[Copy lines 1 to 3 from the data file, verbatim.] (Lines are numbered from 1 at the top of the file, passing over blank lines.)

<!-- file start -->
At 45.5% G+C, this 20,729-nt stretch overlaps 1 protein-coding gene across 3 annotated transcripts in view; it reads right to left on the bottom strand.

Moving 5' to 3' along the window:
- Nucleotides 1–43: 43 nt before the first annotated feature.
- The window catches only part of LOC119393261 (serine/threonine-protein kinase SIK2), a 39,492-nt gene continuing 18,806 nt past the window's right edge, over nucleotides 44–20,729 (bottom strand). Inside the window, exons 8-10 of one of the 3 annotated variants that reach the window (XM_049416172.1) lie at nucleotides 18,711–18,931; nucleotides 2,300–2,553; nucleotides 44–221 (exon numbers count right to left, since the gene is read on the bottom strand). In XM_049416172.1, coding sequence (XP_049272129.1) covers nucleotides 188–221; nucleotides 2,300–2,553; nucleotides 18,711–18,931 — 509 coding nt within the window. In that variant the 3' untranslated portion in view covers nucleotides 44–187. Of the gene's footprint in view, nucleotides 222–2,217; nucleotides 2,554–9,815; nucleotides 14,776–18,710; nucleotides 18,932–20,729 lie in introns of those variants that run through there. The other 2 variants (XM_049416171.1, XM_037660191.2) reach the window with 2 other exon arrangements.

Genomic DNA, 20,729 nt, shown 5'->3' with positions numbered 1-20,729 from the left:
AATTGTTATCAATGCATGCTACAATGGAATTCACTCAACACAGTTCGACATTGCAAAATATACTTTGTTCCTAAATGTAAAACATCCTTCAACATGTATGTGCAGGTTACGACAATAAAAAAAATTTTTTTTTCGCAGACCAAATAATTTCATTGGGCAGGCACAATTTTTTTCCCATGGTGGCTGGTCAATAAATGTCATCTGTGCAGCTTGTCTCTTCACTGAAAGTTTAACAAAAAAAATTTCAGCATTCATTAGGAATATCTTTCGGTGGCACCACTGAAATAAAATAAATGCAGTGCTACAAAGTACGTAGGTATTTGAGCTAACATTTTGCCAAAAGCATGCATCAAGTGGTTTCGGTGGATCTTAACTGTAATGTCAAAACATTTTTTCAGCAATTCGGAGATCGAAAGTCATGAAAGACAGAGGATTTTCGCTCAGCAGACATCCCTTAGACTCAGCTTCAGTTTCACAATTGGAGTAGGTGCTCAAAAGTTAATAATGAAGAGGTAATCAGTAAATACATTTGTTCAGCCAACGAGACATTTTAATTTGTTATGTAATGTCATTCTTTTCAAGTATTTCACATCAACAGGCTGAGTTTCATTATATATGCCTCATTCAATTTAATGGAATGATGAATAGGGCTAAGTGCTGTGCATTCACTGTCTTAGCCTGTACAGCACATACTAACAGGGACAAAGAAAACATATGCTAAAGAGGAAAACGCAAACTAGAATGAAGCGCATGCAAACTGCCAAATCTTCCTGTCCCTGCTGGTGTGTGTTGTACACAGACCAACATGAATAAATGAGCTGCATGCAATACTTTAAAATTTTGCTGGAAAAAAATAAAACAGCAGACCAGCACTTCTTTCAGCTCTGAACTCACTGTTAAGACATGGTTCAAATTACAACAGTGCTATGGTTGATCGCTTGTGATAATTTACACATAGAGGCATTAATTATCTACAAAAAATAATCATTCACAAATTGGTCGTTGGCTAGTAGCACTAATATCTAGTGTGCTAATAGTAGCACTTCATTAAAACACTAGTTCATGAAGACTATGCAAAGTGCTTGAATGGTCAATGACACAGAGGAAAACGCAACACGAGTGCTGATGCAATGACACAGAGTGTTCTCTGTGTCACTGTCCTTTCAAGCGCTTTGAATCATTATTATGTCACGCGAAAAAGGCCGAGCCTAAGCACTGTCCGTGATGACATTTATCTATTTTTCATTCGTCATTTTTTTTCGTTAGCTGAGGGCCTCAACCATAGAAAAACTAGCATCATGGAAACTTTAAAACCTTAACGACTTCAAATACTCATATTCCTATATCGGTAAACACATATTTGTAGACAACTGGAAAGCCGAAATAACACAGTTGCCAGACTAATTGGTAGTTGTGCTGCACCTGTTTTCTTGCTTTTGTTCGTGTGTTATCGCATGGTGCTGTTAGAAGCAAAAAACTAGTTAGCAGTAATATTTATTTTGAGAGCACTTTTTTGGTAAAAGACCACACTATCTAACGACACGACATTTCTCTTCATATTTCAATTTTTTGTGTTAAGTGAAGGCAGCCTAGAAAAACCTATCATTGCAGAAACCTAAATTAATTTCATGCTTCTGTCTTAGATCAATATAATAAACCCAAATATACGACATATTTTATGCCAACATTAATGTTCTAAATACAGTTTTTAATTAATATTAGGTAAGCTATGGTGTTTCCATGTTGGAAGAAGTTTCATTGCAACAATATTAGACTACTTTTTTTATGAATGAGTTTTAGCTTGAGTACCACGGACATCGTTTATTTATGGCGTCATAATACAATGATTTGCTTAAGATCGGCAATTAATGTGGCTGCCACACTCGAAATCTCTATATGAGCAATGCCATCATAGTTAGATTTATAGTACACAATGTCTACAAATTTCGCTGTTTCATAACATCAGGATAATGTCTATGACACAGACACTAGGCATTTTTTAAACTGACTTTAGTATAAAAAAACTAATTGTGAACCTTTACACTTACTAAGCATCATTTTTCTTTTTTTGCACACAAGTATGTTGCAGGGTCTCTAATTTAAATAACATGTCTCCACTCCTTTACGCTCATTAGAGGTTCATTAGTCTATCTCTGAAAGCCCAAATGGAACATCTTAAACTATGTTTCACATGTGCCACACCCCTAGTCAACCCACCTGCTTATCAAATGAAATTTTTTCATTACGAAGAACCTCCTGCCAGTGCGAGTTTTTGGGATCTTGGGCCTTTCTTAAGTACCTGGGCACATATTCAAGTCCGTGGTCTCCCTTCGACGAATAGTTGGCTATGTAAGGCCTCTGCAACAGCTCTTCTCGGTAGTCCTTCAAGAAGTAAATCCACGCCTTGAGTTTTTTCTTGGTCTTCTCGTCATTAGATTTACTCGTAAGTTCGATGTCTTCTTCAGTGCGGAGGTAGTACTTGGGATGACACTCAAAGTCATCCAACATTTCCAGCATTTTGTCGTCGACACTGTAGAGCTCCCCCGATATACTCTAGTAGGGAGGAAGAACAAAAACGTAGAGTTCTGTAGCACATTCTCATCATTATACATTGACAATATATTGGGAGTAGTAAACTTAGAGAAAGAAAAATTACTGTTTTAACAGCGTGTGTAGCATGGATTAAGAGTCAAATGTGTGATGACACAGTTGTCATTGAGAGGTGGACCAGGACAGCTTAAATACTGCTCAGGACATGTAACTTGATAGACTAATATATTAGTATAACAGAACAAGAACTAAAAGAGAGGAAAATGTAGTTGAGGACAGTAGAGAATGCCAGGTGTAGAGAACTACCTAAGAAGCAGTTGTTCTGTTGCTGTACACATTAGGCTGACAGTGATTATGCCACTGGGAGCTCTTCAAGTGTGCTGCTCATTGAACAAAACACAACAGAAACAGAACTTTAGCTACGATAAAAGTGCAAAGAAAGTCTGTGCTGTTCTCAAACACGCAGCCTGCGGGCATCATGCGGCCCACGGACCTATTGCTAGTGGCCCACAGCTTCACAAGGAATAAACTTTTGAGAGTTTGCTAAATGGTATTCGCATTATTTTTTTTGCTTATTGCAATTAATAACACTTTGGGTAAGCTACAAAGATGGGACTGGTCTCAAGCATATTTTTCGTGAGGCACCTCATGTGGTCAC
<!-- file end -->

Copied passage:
At 45.5% G+C, this 20,729-nt stretch overlaps 1 protein-coding gene across 3 annotated transcripts in view; it reads right to left on the bottom strand.

Moving 5' to 3' along the window:
- Nucleotides 1–43: 43 nt before the first annotated feature.